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Sivatmikha Rajesh hopes Sarjun KM's Burqa gives her a new dimension as a musician - Exclusive

Music composer Sivatmikha Rajesh talks about working on the tunes of her latest release Burqa, helmed by Sarjun KM

Sivatmikha Rajesh hopes Sarjun KM's Burqa gives her a new dimension as a musician - Exclusive
Sivatmikha Rajesh

Last Updated: 03.52 PM, Apr 10, 2023


Music composer Sivatmikha Rajesh's sophomore film Burqa, helmed by Sarjun KM has just released on Aha Tamil and is basking in the rave reviews from the audience. The film, which premiered at the New York Indian Film Festival, stars Kalaiyarasan and Mirnaa Menon in the lead. The plot is set against the backdrop of an Islamic ritual where two strangers meet.

In a chat with OTTplay, Sivatmikha tells us that she had to undergo a thorough research on the ritual to understand the emotions behind it. "The plot revolves around the ritual called Iddat (a period of chastity a woman has to observe after the dissolution of her marriage due to the death of her husband or a divorce). Since I didn't know much about the practice, I spoke to many women to understand their sentiments during the period. It was important to convey the emotions right on screen."

Talking about the album, Sivatmikha says," Burqa comprises two songs, Alla hu Allah and Oh Meri Khwabida. I have used instruments like oud to give the songs a Sufi touch, but at the same time, have also experimented with instruments like sitar and santoor. The male lead happens to be an atheist, so I had the space for experimentation and not stick to tunes with an Islamic touch throughout the film.

Sivatmikha was barely 19, and was one of the youngest music directors in the industry, when she made her debut with director Kutti Kumar's Antony (2018). The film, however, didn't provide the right launchpad for her. Does she regret the same? "I do not have a background in films and Antony was my entry card to the industry. We all worked hard for the film and the song Kaatrin Kaadhal was well received. I have no regrets in life. I have always felt that my mistakes or wrong moves have only led me to a better place or made me a better person. That's how we all grow, right."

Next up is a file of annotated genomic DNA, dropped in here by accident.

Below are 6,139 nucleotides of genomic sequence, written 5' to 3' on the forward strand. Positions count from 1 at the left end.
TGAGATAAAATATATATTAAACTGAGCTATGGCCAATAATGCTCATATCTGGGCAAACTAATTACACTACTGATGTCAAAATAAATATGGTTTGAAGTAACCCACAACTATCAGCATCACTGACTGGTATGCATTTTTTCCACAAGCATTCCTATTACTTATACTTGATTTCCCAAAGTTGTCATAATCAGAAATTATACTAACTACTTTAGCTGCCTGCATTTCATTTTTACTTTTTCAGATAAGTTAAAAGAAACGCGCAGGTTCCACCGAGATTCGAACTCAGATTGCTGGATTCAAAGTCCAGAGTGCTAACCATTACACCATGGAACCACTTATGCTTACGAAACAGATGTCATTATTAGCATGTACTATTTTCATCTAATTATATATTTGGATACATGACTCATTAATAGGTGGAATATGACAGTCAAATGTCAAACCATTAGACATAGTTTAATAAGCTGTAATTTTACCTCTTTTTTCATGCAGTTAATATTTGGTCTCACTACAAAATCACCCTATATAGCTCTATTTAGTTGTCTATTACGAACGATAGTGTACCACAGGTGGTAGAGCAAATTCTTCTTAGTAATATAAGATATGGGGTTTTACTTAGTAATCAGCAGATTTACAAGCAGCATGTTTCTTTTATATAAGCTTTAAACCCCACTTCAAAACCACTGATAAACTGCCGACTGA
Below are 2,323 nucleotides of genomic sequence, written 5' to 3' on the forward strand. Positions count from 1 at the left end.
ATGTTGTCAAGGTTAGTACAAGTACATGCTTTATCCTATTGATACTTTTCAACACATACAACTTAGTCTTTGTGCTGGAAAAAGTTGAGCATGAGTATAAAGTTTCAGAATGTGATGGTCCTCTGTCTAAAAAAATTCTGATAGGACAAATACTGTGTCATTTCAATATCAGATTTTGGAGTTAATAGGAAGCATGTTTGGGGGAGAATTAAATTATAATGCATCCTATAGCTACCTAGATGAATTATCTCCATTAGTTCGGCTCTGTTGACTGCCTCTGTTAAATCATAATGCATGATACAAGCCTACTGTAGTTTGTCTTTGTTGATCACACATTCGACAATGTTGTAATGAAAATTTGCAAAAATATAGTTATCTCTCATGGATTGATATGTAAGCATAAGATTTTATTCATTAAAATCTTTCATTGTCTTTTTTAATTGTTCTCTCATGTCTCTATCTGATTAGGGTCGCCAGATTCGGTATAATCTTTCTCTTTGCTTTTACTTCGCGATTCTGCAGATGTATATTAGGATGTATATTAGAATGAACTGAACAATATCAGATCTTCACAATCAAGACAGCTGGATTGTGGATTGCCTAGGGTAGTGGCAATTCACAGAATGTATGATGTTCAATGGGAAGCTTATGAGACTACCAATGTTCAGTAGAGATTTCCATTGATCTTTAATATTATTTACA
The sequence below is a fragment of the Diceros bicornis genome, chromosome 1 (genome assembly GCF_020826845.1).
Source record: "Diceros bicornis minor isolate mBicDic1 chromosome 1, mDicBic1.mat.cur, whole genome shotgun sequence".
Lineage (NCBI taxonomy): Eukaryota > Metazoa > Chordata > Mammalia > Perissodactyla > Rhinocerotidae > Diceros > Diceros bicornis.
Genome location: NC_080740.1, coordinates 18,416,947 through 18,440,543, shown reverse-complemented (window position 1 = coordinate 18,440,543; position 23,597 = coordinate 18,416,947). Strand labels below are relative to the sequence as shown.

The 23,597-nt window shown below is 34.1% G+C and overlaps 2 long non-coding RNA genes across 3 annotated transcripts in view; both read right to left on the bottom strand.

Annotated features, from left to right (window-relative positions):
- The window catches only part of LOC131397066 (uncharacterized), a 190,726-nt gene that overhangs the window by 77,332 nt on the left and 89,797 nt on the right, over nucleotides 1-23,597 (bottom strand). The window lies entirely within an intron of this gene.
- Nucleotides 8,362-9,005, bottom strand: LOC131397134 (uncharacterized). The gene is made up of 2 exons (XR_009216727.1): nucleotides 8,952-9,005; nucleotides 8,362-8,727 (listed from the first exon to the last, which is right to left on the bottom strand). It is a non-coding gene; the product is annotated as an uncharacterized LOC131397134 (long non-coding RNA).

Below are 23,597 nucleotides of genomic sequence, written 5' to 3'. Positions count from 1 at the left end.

Sivatmikha tells us that she does a unique experiment before a song's release to find out if it would work or not. "I make strangers listen to the song and take their feedback. In fact, I have a spreadsheet with multiple categories like age, gender, and their body language while they listened to the song. I ask them to guess the duration of the song, and the longer they quote, the less engaging the song is. Kanne Kanmaniye had got a fantastic reception from those in their late 20s and above. For Oh Meri Khwabida, I remember I went up to this store in a mall and asked if I could check the clarity of the song on one of their speakers. The moment I played it, those in the shop and the passers-by loved it. Many stopped by to give it a listen. I knew the song would work."

Amid her films, Sivatmikha also took the plunge into independent music and came up with the single, The Gaana Song. Interestingly, she got a new identity as well as the Gaana girl. However, the composer says the experience also made her go down the rabbit hole.

"Gaana girl happened accidentally and I was trolled for it. People hated the song! But, I took it as a learning experience. I want to make music that people would love. If it didn't work for them, there's no point blaming the audience. It's my job to figure out why the song didn't work. I was quite affected by the trolls and was low in spirits for a long time. "

It was the song Kanne Kanmaniye from the anthology Paava Kadhaigal, that bailed her out of the despondency. "The song got great reviews. Some people even said that they played the song everytime they missed someone in their life. I don't really care about the views for a song, but feedback like that is very crucial to me. Kanne Kanmaniye changed the perspective of the audience towards me and they believed that I could do a lot more. I hope Burqa gives me a new dimension."

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